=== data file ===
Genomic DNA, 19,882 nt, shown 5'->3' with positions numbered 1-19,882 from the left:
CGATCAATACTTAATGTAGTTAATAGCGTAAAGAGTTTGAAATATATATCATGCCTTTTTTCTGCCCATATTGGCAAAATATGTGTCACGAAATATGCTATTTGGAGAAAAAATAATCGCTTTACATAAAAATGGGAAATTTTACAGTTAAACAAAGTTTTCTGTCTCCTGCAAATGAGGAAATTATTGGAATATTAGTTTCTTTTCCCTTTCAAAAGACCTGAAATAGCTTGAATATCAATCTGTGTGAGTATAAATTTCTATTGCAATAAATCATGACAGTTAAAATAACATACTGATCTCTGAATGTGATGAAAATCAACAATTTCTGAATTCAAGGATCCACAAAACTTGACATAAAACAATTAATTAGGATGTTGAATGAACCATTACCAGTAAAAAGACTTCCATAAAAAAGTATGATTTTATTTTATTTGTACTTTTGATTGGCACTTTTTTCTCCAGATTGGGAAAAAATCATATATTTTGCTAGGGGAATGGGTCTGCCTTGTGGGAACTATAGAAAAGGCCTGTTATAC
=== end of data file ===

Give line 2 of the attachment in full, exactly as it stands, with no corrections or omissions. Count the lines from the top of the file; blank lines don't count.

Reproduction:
CGATCAATACTTAATGTAGTTAATAGCGTAAAGAGTTTGAAATATATATCATGCCTTTTTTCTGCCCATATTGGCAAAATATGTGTCACGAAATATGCTATTTGGAGAAAAAATAATCGCTTTACATAAAAATGGGAAATTTTACAGTTAAACAAAGTTTTCTGTCTCCTGCAAATGAGGAAATTATTGGAATATTAGTTTCTTTTCCCTTTCAAAAGACCTGAAATAGCTTGAATATCAATCTGTGTGAGTATAAATTTCTATTGCAATAAATCATGACAGTTAAAATAACATACTGATCTCTGAATGTGATGAAAATCAACAATTTCTGAATTCAAGGATCCACAAAACTTGACATAAAACAATTAATTAGGATGTTGAATGAACCATTACCAGTAAAAAGACTTCCATAAAAAAGTATGATTTTATTTTATTTGTACTTTTGATTGGCACTTTTTTCTCCAGATTGGGAAAAAATCATATATTTTGCTAGGGGAATGGGTCTGCCTTGTGGGAACTATAGAAAAGGCCTGTTATAC